Residual Policy Learning (RPL) google
We present Residual Policy Learning (RPL): a simple method for improving nondifferentiable policies using model-free deep reinforcement learning. RPL thrives in complex robotic manipulation tasks where good but imperfect controllers are available. In these tasks, reinforcement learning from scratch remains data-inefficient or intractable, but learning a residual on top of the initial controller can yield substantial improvement. We study RPL in five challenging MuJoCo tasks involving partial observability, sensor noise, model misspecification, and controller miscalibration. By combining learning with control algorithms, RPL can perform long-horizon, sparse-reward tasks for which reinforcement learning alone fails. Moreover, we find that RPL consistently and substantially improves on the initial controllers. We argue that RPL is a promising approach for combining the complementary strengths of deep reinforcement learning and robotic control, pushing the boundaries of what either can achieve independently. …

Named-Entity Linking (NEL) google
In the legal domain it is important to differentiate between words in general, and afterwards to link the occurrences of the same entities. The topic to solve these challenges is called Named-Entity Linking (NEL). Current supervised neural networks designed for NEL use publicly available datasets for training and testing. However, this paper focuses especially on the aspect of applying transfer learning approach using networks trained for NEL to legal documents. Experiments show consistent improvement in the legal datasets that were created from the European Union law in the scope of this research. Using transfer learning approach, we reached F1-score of 98.90\% and 98.01\% on the legal small and large test dataset. …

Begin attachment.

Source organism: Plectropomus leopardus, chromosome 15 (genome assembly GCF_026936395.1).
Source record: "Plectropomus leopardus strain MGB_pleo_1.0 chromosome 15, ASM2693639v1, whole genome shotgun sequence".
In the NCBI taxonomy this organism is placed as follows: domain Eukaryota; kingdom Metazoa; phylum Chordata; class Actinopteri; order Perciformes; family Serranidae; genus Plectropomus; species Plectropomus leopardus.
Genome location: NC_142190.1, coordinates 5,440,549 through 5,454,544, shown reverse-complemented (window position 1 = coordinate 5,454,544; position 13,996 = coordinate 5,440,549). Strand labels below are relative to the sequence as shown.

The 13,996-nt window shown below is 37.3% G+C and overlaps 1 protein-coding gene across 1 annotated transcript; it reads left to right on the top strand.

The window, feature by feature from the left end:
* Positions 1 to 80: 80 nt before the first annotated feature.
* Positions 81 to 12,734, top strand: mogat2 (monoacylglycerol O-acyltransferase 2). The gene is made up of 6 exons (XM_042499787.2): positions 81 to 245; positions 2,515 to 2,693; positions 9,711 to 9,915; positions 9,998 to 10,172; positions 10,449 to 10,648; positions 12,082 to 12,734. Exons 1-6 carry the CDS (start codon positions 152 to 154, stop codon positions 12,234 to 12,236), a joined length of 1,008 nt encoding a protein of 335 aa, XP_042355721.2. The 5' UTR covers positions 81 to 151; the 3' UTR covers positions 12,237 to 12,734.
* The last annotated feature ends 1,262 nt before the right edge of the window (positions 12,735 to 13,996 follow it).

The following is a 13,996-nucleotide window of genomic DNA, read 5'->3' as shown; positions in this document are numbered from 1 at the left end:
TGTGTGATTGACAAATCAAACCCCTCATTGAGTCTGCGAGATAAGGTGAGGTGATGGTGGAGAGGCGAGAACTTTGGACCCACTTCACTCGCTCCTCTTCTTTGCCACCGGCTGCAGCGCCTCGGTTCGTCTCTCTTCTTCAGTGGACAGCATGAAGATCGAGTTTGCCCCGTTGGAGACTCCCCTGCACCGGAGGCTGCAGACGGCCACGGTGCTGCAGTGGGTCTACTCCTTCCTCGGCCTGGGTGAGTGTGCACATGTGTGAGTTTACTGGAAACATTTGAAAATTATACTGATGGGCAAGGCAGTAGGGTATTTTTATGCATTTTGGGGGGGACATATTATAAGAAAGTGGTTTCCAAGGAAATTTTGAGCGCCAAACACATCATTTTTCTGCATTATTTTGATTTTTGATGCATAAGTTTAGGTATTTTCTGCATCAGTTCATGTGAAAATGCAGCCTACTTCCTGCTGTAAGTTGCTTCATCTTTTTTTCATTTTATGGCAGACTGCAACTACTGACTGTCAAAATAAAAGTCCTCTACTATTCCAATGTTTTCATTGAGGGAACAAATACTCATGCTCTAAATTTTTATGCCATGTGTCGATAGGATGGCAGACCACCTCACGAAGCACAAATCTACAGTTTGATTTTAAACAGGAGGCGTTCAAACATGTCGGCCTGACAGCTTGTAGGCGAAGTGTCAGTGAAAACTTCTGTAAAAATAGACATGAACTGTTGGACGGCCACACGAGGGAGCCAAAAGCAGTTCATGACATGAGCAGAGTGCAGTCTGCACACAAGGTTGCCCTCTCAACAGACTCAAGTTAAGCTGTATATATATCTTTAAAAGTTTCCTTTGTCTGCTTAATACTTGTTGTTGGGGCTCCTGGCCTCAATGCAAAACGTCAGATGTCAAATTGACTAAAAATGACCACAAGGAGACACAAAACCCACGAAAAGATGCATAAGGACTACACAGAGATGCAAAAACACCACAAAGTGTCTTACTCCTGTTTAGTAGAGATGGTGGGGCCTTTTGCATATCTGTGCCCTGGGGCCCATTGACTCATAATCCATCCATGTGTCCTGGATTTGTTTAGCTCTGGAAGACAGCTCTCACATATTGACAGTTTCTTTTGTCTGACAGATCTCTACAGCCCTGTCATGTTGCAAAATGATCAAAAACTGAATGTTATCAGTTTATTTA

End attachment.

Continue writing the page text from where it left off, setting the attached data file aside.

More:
Rainforest Plots google
Research has shown that forest plots are a gold standard in the visualization of meta-analytic results. However, research on the general interpretation of forest plots and the role of researchers’ meta-analysis experience and field of study is still unavailable. Additionally, the traditional display of effect sizes, confidence intervals, and weights have repeatedly been criticized. The current work presents an online statistical cognition experiment in which a total of 279 researchers with experience in meta-analysis from 36 countries evaluated conventional forest plots and two novel versions of forest plots, namely, thick forest plots and rainforest plots. The results indicate certain biases in the interpretation of forest plots, especially with regard to heterogeneity, the distribution of weights, and the theoretical concept of confidence intervals. Although the two novel displays (thick forest plots and rainforest plots) are associated with slightly longer viewing times, they are at least as well-suited and esthetically and perceptively pleasing as the conventional displays while facilitating the correct and exhaustive interpretation of the meta-analytic information. Furthermore, it is advisable to combine conventional forest plots with distribution information of the individual effects, make confidence lines more visually striking, and to display a background grid in the graph. …

Advertisements